The lectionaries have traditionally been assumed to have been commissioned for Wolsey’s Oxford foundation of Cardinal College, the forerunner of what is now Christ Church. However, both James Carley (who was present) and myself have come independently to the conclusion that this is unlikely: the rota of feasts to be celebrated does not fit precisely with those Wolsey’s statutes required for his college, and the choice of saints says more about Wolsey’s construction of his own identity, suggesting they were for his private chapel. There was around the table no appetite for reviving the claim for a Cardinal College provenance but I thought we should at least air it. The internal evidence for it is taken to be the rather unusual presence of an image of St Frideswide in both manuscripts — Frideswide, the local saint of Oxford, adopted by the university as its saint and whose shrine was to be housed in Cardinal College. With the wonders of Mirador, we called up each of the miniatures to sit appear alongside each other, and the result led our conversation in a different direction. If you do it yourself, using the viewer to show fol. 12 of the Christ Church Epistolary and fol. 14v of the Magdalen Gospel Lectionary, you will see that, while the overall structure is the same, the details and the style of rendering is different: what we have here is evidence of two different hands at work.

This confirms what is a reasonable supposition — that the manuscripts were illuminated by a workshop rather than a single individual. Exactly where that workshop was remains unknown. In the forthcoming catalogue of the manuscripts of Christ Church, written by Ralph Hanna and myself, it is suggested that it was in Westminster, partly on the stylistic proximity to charters for Cardinal College produced in the same years. In particular, it seems to me that the same hand has written in gold the motto on the garter that appears in one of the charters and repeatedly in the manuscripts (for instance, at Magdalen MS. lat. 223, fol. 14v and Christ Church, MS. 101, fol. 20); note, for instance, the rather fat shape to the ‘O’:

Kew: The National Archives, E24/6/1, detail.

At the roundtable, however, Scot McKendrick was firmly of the opinion that the illumination could not have been executed in England because of evidence of ‘Antwerp mannerism’. The proposal that the manuscripts were sent across the Channel to be decorated is inherently plausible — we know that the sea acted more as a thorough-fare than as a barrier, and, of course, Meghen as a Dutchman himself, had good contacts in his homeland. Such a scenario does, though, create questions of its own: in the Christ Church manuscript, there are blank pages interrupting the text, raising questions about why an incomplete volume would have been sent overseas to be illuminated. It is also well-known that the Magdalen manuscript has different iconography from its twin, as it — but not the accompanying texts — celebrates Wolsey as bishop of Winchester (a see he received in early 1529); was this volume sent later with instructions of its own or were revised instructions rushed across the Channel?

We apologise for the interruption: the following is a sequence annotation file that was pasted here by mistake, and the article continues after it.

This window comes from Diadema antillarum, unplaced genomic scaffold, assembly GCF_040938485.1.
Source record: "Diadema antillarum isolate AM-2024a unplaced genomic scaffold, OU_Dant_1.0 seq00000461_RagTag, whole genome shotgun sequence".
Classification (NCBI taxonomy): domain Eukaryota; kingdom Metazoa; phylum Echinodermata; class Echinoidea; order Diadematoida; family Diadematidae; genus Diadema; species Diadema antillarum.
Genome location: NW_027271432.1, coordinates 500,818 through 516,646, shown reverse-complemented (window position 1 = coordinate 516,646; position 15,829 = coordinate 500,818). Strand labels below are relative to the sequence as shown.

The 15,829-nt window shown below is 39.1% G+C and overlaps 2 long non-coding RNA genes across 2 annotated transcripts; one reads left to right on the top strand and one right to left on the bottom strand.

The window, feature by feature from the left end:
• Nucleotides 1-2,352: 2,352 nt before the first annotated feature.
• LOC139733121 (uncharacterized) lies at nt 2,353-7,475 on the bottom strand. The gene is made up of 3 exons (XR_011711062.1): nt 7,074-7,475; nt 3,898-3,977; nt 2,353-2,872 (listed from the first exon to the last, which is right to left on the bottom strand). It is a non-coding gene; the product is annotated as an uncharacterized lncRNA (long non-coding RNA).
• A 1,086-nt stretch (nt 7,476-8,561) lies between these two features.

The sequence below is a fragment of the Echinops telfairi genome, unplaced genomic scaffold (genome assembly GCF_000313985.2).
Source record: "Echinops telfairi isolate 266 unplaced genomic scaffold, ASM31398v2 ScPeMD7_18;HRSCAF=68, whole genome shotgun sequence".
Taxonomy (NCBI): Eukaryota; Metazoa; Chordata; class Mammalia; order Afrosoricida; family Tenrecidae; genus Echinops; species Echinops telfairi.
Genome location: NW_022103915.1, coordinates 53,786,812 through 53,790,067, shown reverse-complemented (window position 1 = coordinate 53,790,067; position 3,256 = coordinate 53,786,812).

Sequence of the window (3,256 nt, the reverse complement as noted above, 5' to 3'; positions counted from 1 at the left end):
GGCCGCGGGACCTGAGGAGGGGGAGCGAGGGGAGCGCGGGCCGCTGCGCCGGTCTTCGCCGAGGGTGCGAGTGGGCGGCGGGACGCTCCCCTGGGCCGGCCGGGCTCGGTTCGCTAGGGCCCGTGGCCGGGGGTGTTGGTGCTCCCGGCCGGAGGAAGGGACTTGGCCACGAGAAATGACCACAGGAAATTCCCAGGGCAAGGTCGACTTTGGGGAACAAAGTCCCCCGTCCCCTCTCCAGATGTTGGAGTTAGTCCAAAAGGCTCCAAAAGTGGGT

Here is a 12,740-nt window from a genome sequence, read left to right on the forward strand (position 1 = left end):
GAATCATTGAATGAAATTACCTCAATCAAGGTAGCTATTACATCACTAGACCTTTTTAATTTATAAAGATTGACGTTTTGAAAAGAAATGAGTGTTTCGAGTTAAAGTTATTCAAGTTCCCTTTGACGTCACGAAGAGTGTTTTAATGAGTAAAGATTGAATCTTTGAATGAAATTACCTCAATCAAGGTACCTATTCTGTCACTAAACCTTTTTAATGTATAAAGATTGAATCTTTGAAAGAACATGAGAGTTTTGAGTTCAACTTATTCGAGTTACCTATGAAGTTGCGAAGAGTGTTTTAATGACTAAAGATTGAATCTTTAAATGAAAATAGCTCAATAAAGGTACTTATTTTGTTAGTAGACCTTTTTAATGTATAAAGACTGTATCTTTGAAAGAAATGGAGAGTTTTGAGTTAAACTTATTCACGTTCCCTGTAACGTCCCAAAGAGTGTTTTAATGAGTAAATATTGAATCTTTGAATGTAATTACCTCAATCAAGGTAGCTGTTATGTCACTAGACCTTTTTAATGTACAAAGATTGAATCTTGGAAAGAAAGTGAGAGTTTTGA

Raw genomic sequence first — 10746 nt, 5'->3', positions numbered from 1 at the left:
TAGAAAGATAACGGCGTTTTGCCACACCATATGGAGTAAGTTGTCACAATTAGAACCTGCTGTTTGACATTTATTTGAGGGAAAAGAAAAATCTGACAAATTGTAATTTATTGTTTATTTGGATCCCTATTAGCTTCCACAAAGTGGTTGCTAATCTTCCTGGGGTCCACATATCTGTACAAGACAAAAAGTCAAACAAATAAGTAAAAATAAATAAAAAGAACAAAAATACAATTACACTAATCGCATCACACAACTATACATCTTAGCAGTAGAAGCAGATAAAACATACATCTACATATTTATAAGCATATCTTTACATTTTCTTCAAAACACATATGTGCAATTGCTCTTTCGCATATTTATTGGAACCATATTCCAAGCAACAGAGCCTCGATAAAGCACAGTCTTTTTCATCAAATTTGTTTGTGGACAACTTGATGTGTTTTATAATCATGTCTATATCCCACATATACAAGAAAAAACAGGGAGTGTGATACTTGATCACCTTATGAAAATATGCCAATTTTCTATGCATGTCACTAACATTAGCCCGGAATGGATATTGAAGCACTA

In thinking about these matters, there was another detail that sharp-eyed Daryl Green brought to our attention. We zoomed in close on the initial at Christ Church MS. 101, fol. 33v and saw that the letter ‘p’ descends into the illumination just below. It is, in fact, not the only occasion on which this happens: looking through the manuscript itself with new eyes, I noticed a parallel to it at fol. 26v (there are, though, no equivalents in the Magdalen manuscript). This suggested to us at the roundtable that the rubricated titles must have been added after the illumination, complicating further the order and process of production. That was, in fact, a false hypothesis, as I can say now having used the website further. For, while there does seem to be over-painting in those two instances, there are also occasions when the edge of the  border has been interrupted to allow space for the title; in other words, in this case, the illumination must have happened after the rubrication. You will see a good example of that if you go to fol. 40 — and you will also see that the top of some of the ascenders on the first line (the ‘d’ and the ‘ct’ ligature) have been painted over by the illuminator. So, in these cases we have one sequence of work; do we have the opposite at fol. 33v? This is where the high resolution allowing us to zoom in very close is revealing in a way that peering at the page itself is not. Call up that folio again and zoom right in on that ‘p’: look closely and you will see that the gold circle surrounding the ‘E’ below stops at each side of the descender. You will also see that the colour of the descender does not change. These details demonstrate that the artist was actually painting around the letter, and is even making a feature of it. So, thanks to this technology, we can be certain that rubrication did occur before illumination but we also come to understand the care with which the artist interacted with the script.

The two insights that I have discussed here have become possible because of the capabilities of the new website. It is now your turn to tell us what you discover. I await your comments eagerly.